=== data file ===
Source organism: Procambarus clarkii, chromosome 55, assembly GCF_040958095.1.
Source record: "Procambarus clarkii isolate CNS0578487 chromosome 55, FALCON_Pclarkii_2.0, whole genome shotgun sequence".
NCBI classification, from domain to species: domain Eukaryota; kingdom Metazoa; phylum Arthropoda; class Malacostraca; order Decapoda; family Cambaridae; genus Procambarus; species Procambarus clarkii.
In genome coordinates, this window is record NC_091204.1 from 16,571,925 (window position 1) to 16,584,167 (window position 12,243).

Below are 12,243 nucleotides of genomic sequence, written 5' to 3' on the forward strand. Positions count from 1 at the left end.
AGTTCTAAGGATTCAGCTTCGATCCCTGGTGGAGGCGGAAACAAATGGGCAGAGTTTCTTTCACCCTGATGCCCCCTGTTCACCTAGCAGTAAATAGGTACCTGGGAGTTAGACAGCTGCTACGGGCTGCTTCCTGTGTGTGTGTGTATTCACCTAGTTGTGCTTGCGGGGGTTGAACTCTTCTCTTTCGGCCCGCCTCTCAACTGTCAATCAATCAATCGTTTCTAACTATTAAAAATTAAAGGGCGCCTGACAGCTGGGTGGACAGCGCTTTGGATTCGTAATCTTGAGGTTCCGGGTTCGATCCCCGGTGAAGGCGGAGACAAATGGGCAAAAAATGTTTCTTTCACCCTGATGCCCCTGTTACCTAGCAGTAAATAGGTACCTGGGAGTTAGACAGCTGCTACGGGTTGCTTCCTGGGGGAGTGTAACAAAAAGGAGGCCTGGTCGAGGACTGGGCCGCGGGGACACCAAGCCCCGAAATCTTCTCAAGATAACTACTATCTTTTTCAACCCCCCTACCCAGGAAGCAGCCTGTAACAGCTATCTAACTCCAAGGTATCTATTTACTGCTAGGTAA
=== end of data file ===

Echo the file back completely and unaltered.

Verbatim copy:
Source organism: Procambarus clarkii, chromosome 55, assembly GCF_040958095.1.
Source record: "Procambarus clarkii isolate CNS0578487 chromosome 55, FALCON_Pclarkii_2.0, whole genome shotgun sequence".
NCBI classification, from domain to species: domain Eukaryota; kingdom Metazoa; phylum Arthropoda; class Malacostraca; order Decapoda; family Cambaridae; genus Procambarus; species Procambarus clarkii.
In genome coordinates, this window is record NC_091204.1 from 16,571,925 (window position 1) to 16,584,167 (window position 12,243).

Below are 12,243 nucleotides of genomic sequence, written 5' to 3' on the forward strand. Positions count from 1 at the left end.
AGTTCTAAGGATTCAGCTTCGATCCCTGGTGGAGGCGGAAACAAATGGGCAGAGTTTCTTTCACCCTGATGCCCCCTGTTCACCTAGCAGTAAATAGGTACCTGGGAGTTAGACAGCTGCTACGGGCTGCTTCCTGTGTGTGTGTGTATTCACCTAGTTGTGCTTGCGGGGGTTGAACTCTTCTCTTTCGGCCCGCCTCTCAACTGTCAATCAATCAATCGTTTCTAACTATTAAAAATTAAAGGGCGCCTGACAGCTGGGTGGACAGCGCTTTGGATTCGTAATCTTGAGGTTCCGGGTTCGATCCCCGGTGAAGGCGGAGACAAATGGGCAAAAAATGTTTCTTTCACCCTGATGCCCCTGTTACCTAGCAGTAAATAGGTACCTGGGAGTTAGACAGCTGCTACGGGTTGCTTCCTGGGGGAGTGTAACAAAAAGGAGGCCTGGTCGAGGACTGGGCCGCGGGGACACCAAGCCCCGAAATCTTCTCAAGATAACTACTATCTTTTTCAACCCCCCTACCCAGGAAGCAGCCTGTAACAGCTATCTAACTCCAAGGTATCTATTTACTGCTAGGTAA